Interview with Harry Kellan, FNB’s new CEO

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Interview with Harry Kellan, FNB’s new CEO

Dec 29, 2023 | Interviews, News

Harry Kellan joined First National Bank (FNB) in 2005 and spent seven years as CFO, after which he was appointed FirstRand CFO in 2014. He returns to FNB as CEO effective 1 April 2024.

Harry would have spent a lot of time behind swivel chairs if he had stuck to the family tradition, both his father and grandfathers were barbers, in Durban and Johannesburg.

A failed doctor

“I have my mother to thank for placing a premium on education. She was a teacher and we grew up with a strong focus on education. Indian families in those days thought highly of the medical profession and in keeping with that perception I initially selected medicine and pharmacy as my first two university discipline choices. I was unable to get into either of the two and had to settle for my third choice, a bachelor’s degree in science.”

What was supposed to be a route into eventually fulfilling the dream of becoming a doctor turned out to be a nightmare. He struggled with subjects such as biology, chemistry and physics which were essential subjects in his first year of study, let alone the struggle with the transition to university studying. The only subject he seemed to excel at was mathematics,

“I had the choice to keep on the path of least resistance and continue to  try to become a doctor or change to a different degree. I chose the latter and it was not easy. It meant accepting failure, disappointing my parents and facing the financial cost of a wasted academic year.”

Harry’s father was unimpressed and informed him that henceforth he would only get money for ‘running costs’.

“To many European families becoming a Chartered Accountant is as big an achievement as becoming a doctor. In an Indian family back then, and likely still a little today, it is a very big step down”.

Joining FNB

When Harry joined FNB in 2005, a number of the people reporting to him were older and more experienced than he was. “I had to rewire my brain to the idea that age does not matter and that everyone has the right to say something. . I also took the time to convince my colleagues that they were working with and not for me”

Alan and the then CEO of FNB, Michael Jordaan, offered him the position as CFO of FNB two years later. At only 35, Harry was apprehensive about the prospect of heading up the finance  operations of one of South Africa’s largest financial institutions. He has since grown into executive roles and gathered many strategy lessons and achievements.

Given the ongoing success of FirstRand’s strategy in dealing with the Covid-19 pandemic and the crisis that our country and economy is suffering, I ask Harry what he considers to be a good strategy.

“The key part of a strategy is understanding what you are trying to achieve. Most people will express their need to achieve growth in earnings or a certain return profile. Those are certainly  outcomes and or measures of a strategy but ultimately your strategy must align to  your purpose  as a business. So, if you say you are here to serve society or to address customer needs, that should be the core of the strategy from which you develop key performance indicators such as, for instance, earnings.”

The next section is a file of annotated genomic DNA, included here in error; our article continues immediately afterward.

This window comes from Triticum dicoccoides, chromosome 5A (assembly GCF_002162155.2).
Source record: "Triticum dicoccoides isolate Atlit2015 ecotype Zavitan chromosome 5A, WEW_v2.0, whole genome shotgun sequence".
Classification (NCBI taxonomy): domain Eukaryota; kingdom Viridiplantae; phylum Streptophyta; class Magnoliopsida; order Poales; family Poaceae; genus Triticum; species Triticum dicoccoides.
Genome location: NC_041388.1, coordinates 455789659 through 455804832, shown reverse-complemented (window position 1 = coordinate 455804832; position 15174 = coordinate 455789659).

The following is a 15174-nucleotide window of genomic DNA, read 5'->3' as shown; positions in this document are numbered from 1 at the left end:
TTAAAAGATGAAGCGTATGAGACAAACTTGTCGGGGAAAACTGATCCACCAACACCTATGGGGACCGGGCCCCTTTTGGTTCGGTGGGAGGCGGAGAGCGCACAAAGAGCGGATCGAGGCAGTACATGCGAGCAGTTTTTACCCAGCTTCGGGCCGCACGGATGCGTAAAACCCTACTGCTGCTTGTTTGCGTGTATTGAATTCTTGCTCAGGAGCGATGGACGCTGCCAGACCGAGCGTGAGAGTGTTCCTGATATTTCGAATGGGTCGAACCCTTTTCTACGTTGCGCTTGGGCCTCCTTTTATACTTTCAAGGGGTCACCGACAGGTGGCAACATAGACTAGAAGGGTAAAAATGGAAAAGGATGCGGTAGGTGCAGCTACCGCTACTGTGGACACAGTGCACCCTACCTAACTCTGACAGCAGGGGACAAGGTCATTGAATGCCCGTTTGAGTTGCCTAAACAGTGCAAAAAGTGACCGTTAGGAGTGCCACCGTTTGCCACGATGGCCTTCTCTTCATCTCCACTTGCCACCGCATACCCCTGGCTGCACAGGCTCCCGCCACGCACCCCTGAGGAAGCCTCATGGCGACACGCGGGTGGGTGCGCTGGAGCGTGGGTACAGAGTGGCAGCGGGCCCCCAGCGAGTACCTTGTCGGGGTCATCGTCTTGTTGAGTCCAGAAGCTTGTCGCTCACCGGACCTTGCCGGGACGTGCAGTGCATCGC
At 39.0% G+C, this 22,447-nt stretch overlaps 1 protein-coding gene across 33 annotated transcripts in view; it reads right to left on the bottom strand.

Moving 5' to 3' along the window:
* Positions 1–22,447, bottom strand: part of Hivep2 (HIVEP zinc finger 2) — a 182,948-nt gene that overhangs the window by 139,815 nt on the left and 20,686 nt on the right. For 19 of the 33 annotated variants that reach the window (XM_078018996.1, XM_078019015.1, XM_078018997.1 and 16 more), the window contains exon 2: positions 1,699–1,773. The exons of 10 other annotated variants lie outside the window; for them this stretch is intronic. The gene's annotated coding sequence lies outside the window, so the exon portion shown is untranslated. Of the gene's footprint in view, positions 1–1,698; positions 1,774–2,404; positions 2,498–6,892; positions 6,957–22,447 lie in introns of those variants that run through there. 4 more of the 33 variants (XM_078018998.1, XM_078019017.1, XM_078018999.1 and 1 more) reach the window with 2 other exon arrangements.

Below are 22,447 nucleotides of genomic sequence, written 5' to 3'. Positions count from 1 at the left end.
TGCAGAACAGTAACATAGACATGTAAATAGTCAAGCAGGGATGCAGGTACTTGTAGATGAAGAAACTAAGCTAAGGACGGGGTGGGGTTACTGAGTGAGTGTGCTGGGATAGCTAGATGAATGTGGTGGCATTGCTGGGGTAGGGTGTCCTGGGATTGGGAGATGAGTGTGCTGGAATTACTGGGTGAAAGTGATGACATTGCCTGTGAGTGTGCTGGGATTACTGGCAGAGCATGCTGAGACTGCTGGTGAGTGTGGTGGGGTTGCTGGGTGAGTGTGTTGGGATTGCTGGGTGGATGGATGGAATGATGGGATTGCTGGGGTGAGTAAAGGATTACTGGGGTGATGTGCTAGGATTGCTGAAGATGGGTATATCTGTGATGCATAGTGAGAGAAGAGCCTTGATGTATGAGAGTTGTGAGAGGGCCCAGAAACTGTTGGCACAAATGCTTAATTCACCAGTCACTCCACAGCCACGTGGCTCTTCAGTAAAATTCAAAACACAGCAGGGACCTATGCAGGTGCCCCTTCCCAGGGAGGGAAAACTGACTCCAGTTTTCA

Harry observes that many organisations make the mistake of changing  strategy  too often.

“For a strategy to be embedded, you cannot change it every year. People try one thing and if it doesn’t work, they decide to try something else. That is tactical and strategy does not lend itself to tactics. It must be allowed the opportunity to live and execution needs to  exceed the timespan of a mere year or two. You may tweak bits and pieces as you go along but ultimately delivery on strategy is a long-term achievement.”

Achievements and lessons

“My biggest achievement was when I became a father three times over,” he excitedly declares. “Our kids help me become a better person because I need to set a good example for them. As for professional achievements, my appointment to the Group CFO role and FirstRand becoming Africa’s largest bank by market capitalisation are certainly highlights. That said, we do not measure ourselves by the size of our market capitalisation but by how well we deliver value to our shareholders and customers.”

In his engagement with employees, Harry has an open-door policy. “Reporting lines are only there for administrative purposes but in reality, people don’t work for me, we work together. I am a firm believer in the idea that if you work to build people, you build yourself. I also have the confidence to hire people that are smarter than me because I will learn from them and build a better team that way. We will achieve our outcomes much more effectively with a smart team of individuals  with a common vision.”

In terms of lessons learnt so far, Harry advises that professionals should embrace disappointments as they have some significance that may only become apparent later.

“I was addressing trainee accountants last year and I used an extreme analogy to illustrate this lesson about the personal dilemma of who you wish to marry versus the person who you choose to marry. In life you may set out to marry option A, like an A-list actress but this option is only achievable by a select number of people. So, to achieve  Option B, does not constitute failure and you should not view it as second best because that option is likely to be the absolute best choice for you. The universe always has plans for you. Always.”

This article is an extract from the book Masters of Money – Strategies for Success from the CFOs of South Africa’s Biggest Companies available here –



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